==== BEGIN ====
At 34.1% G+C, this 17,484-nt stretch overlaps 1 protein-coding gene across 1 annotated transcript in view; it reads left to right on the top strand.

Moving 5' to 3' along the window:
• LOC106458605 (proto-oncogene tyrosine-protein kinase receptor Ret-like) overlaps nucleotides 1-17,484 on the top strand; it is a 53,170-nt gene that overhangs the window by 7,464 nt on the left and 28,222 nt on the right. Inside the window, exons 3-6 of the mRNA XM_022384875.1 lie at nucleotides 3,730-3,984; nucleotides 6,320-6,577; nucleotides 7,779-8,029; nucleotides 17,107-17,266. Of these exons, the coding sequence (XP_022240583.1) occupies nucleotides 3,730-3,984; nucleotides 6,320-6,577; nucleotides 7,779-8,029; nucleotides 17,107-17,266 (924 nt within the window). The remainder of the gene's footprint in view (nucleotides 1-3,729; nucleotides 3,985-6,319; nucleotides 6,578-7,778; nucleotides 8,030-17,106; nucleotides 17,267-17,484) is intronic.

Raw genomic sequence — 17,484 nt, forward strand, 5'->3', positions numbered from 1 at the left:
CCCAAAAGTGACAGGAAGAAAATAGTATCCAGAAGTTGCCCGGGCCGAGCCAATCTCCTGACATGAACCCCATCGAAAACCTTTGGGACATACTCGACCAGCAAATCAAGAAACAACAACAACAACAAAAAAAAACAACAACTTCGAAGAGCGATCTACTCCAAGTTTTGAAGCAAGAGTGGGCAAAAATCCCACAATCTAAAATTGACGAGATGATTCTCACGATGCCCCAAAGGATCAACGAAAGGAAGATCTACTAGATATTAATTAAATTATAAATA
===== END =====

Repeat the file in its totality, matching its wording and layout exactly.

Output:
At 34.1% G+C, this 17,484-nt stretch overlaps 1 protein-coding gene across 1 annotated transcript in view; it reads left to right on the top strand.

Moving 5' to 3' along the window:
• LOC106458605 (proto-oncogene tyrosine-protein kinase receptor Ret-like) overlaps nucleotides 1-17,484 on the top strand; it is a 53,170-nt gene that overhangs the window by 7,464 nt on the left and 28,222 nt on the right. Inside the window, exons 3-6 of the mRNA XM_022384875.1 lie at nucleotides 3,730-3,984; nucleotides 6,320-6,577; nucleotides 7,779-8,029; nucleotides 17,107-17,266. Of these exons, the coding sequence (XP_022240583.1) occupies nucleotides 3,730-3,984; nucleotides 6,320-6,577; nucleotides 7,779-8,029; nucleotides 17,107-17,266 (924 nt within the window). The remainder of the gene's footprint in view (nucleotides 1-3,729; nucleotides 3,985-6,319; nucleotides 6,578-7,778; nucleotides 8,030-17,106; nucleotides 17,267-17,484) is intronic.

Raw genomic sequence — 17,484 nt, forward strand, 5'->3', positions numbered from 1 at the left:
CCCAAAAGTGACAGGAAGAAAATAGTATCCAGAAGTTGCCCGGGCCGAGCCAATCTCCTGACATGAACCCCATCGAAAACCTTTGGGACATACTCGACCAGCAAATCAAGAAACAACAACAACAACAAAAAAAAACAACAACTTCGAAGAGCGATCTACTCCAAGTTTTGAAGCAAGAGTGGGCAAAAATCCCACAATCTAAAATTGACGAGATGATTCTCACGATGCCCCAAAGGATCAACGAAAGGAAGATCTACTAGATATTAATTAAATTATAAATA